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Employee engagement has failed to improve at all since the turn of the Millennium.

This is the startling revelation made by Gallup in its 2017 study entitled ‘Employee Engagement Report is Out: And the Results…Nothing has Changed’. The research, published at the end of last year, showed that employee engagement levels had changed little since the organisation first started measuring them in 2000.

In fact, the graph below shows that only a third of US employees feel engaged, while a huge half do not. What is even more alarming is that 16% are actively disengaged – and the danger is that this group will actually undermine your organisation.

Gallup American Workplace 2017 Survey - Employee Engagement

Source: Gallup survey results – ‘State of the American Workplace 2017 Report’ 

What about the rest of the world?

But the situation is even worse in other developed markets. For example, in Australia and New Zealand, Gallup’s State of the Global Workplace 2017 study indicated that a mere 14% of employees were engaged – even though they apparently have the best overall quality of life worldwide, according to the Australian Food & Grocery Council’s State of The Industry Report 2017 anyway. 

On a scale of 0 to 10, with 0 being the “worst possible life” and 10 being the “best possible,” the average rating among employees in Australia and New Zealand was 7.36 compared to the US and Canada at 7.14.

Going back to Gallup’s State of the Global Workplace 2017 study for a moment though, it showed that companies in the highest quartile with regard to employee engagement saw 17% higher productivity levels than average. Sales were 20% higher and profits were up 21%.

So on this basis, the obvious question is how can we best improve employee engagement in our workplaces? Here are some considerations to ask yourself:

1. What is the plan? Most companies develop a 12-month business and individual performance plan. But there are a couple of tricks you can try to take them to the next level:

i) Clearly define SMART (Specific, Measurable, Achievable, Realistic, Timely) objectives for your team to achieve over the next 12 months;

ii) Visually display your SMART objectives in the form of a Gantt chart or calendar planner in an area in which it is visible to your team on a day-to-day basis.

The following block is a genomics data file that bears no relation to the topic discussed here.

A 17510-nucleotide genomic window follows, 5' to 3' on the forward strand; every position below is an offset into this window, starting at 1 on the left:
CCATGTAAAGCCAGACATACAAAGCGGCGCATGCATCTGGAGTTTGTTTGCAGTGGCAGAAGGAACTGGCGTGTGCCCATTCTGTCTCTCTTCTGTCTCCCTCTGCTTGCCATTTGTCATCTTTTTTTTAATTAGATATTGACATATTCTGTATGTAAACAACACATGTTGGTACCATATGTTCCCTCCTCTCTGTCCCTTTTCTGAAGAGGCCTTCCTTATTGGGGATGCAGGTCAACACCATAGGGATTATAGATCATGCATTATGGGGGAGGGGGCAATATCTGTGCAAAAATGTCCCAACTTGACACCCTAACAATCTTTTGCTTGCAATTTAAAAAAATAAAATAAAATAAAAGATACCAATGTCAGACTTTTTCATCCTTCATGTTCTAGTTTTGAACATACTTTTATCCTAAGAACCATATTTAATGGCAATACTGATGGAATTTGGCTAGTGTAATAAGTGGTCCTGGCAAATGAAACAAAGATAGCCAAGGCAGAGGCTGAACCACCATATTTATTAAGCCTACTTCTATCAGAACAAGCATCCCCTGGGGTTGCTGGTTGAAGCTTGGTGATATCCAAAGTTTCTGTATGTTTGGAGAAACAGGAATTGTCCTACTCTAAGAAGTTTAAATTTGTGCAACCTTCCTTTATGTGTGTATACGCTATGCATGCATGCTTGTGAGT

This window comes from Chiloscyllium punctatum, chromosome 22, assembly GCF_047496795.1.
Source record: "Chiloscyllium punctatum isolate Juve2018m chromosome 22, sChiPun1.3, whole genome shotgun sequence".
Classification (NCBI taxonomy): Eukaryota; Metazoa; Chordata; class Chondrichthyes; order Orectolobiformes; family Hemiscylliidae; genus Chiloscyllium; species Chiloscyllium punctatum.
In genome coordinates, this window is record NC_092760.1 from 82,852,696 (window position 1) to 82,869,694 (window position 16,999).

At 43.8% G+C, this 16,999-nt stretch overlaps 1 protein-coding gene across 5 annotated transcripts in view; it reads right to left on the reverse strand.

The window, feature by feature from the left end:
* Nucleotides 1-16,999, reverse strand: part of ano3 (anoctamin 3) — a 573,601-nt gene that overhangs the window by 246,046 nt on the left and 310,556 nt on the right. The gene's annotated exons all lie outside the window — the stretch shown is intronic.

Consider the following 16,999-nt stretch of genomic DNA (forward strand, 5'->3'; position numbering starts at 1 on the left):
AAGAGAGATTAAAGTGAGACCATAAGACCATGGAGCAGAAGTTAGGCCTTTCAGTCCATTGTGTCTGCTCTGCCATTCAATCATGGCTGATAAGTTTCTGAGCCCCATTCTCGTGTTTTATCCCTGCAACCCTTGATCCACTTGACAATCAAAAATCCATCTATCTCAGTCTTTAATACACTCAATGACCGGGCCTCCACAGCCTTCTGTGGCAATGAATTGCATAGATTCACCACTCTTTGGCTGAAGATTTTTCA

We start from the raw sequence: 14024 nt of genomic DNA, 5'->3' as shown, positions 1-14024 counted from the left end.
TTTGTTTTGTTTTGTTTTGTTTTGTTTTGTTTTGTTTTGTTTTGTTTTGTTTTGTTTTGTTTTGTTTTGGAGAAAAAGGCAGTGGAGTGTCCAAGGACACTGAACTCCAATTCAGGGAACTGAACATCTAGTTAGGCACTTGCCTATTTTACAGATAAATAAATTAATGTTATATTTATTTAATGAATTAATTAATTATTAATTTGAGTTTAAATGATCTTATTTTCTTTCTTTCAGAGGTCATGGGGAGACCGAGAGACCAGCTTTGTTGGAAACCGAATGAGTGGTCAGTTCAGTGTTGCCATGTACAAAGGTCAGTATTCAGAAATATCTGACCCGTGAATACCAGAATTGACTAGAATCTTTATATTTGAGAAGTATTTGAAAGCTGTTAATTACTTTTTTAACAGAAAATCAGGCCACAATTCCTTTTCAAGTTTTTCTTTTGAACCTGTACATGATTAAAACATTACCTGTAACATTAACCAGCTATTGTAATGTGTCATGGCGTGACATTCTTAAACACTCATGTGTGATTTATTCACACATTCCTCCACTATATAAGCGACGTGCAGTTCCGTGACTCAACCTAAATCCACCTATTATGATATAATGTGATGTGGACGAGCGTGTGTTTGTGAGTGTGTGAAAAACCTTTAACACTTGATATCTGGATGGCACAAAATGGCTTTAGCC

2. Is everyone pulling their weight? There is nothing more frustrating for team members than working hard at their own job but also having to carry a number of ‘passengers’. It is equally annoying if work-related activities are not spaced out evenly over the course of the calendar year. Load-levelling is important to ensure that resources are not stretched too thinly and your hard workers do not burn out. So ensure your plan is well-timed and that you have enough staff to make it a reality.

3. Does your team know what success looks like? Many teams do not track their performance on a visual scoreboard like a sports team but instead rely only on month-end figures to see how they are doing. To make this process more effective though, there are a few steps you can take:

  • Decide on a number of key performance indicators (KPIs) that are relevant to the team’s activities;
  • Ensure your team buys in to the targets relating to each KPI;
  • Create a graph that can be updated at an appropriate frequency - daily/weekly/monthly - and ensure that everyone shares responsibility for doing so;
  • Ensure the graphs include red and green indicators to show whether performance is better or worse than the target set. It should be possible to stand at a reasonable distance but still be able to see if the team is hitting its performance goals.

4. Is red the new green? Many people fear seeing swathes of red on the graph, which is associated with not hitting targets – and if this happens too much your team is likely to become demotivated. But too much green can also indicate potential problems such as people have become complacent or incorrect goals have been set. As a result, do not be afraid to adjust targets as necessary. A few reds will encourage teams to improve what they are doing. In other words, red is the new green and should be seen as an opportunity to improve.

5. Who is responsible? Hold a short stand-up meeting around your graph to review its metrics on a regular basis. The meeting should have a clear agenda, a code of conduct and be attended by the entire team. If any metrics are red, discuss what can be done to improve performance by asking the 3W questions - What, Who and When. What is the action to be taken, Who will execute it and by When? It is more effective if only one person is made responsible for performing a given task, even if they may require help from others to complete it. Also check on the status of previously assigned jobs to check they have been done too.

Does this approach work?

Yes, but the trick is to ensure that everyone abides by the code of conduct and owns the results. If something does not work, keep on changing it until it does. Keep the process simple, keep it non-techy and watch your team accomplish more than ever before. One last piece of advice, watch the TED talk by Harvard psychiatrist Professor Robert Waldinger on how positive human interaction is the key to success in life – and work. It will be worth it.

 Ishan Galapathy

Ishan Galapathy is an expert on operational excellence as well as an author and speaker. For nearly two decades, he has worked across six countries for companies including Kellogg’s and Campbell Arnotts. Ishan lives in Sydney with his wife and children and focuses on purposeful living.

OTHER ARTICLES THAT MAY INTEREST YOU

The rise of micro-surveys as an employee engagement tool

Generation Z unveiled

Making the most of your company benefits strategy